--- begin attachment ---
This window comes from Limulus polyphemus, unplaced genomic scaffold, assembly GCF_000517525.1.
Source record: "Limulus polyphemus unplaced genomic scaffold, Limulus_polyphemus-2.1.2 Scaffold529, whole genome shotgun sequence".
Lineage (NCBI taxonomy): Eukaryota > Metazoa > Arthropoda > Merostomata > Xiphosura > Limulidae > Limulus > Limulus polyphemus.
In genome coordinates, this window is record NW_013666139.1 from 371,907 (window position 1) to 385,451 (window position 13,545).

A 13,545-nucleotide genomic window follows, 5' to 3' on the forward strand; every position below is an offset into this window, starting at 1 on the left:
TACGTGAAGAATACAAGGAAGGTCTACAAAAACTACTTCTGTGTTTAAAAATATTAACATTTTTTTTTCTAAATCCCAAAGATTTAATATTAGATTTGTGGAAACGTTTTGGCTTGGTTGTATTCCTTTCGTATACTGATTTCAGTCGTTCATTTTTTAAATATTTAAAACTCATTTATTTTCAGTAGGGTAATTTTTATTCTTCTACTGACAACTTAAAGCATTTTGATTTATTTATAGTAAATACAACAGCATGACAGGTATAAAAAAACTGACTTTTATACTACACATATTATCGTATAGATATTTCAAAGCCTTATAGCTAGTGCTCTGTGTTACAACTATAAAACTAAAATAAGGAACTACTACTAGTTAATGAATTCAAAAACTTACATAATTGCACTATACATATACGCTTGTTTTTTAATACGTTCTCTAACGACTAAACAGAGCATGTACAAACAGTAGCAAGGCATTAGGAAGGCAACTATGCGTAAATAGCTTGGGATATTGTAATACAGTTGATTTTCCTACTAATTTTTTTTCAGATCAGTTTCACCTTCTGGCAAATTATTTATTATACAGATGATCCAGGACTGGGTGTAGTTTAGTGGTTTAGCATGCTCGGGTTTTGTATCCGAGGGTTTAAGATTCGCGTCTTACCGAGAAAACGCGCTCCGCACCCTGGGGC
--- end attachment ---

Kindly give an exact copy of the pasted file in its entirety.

This window comes from Limulus polyphemus, unplaced genomic scaffold, assembly GCF_000517525.1.
Source record: "Limulus polyphemus unplaced genomic scaffold, Limulus_polyphemus-2.1.2 Scaffold529, whole genome shotgun sequence".
Lineage (NCBI taxonomy): Eukaryota > Metazoa > Arthropoda > Merostomata > Xiphosura > Limulidae > Limulus > Limulus polyphemus.
In genome coordinates, this window is record NW_013666139.1 from 371,907 (window position 1) to 385,451 (window position 13,545).

A 13,545-nucleotide genomic window follows, 5' to 3' on the forward strand; every position below is an offset into this window, starting at 1 on the left:
TACGTGAAGAATACAAGGAAGGTCTACAAAAACTACTTCTGTGTTTAAAAATATTAACATTTTTTTTTCTAAATCCCAAAGATTTAATATTAGATTTGTGGAAACGTTTTGGCTTGGTTGTATTCCTTTCGTATACTGATTTCAGTCGTTCATTTTTTAAATATTTAAAACTCATTTATTTTCAGTAGGGTAATTTTTATTCTTCTACTGACAACTTAAAGCATTTTGATTTATTTATAGTAAATACAACAGCATGACAGGTATAAAAAAACTGACTTTTATACTACACATATTATCGTATAGATATTTCAAAGCCTTATAGCTAGTGCTCTGTGTTACAACTATAAAACTAAAATAAGGAACTACTACTAGTTAATGAATTCAAAAACTTACATAATTGCACTATACATATACGCTTGTTTTTTAATACGTTCTCTAACGACTAAACAGAGCATGTACAAACAGTAGCAAGGCATTAGGAAGGCAACTATGCGTAAATAGCTTGGGATATTGTAATACAGTTGATTTTCCTACTAATTTTTTTTCAGATCAGTTTCACCTTCTGGCAAATTATTTATTATACAGATGATCCAGGACTGGGTGTAGTTTAGTGGTTTAGCATGCTCGGGTTTTGTATCCGAGGGTTTAAGATTCGCGTCTTACCGAGAAAACGCGCTCCGCACCCTGGGGC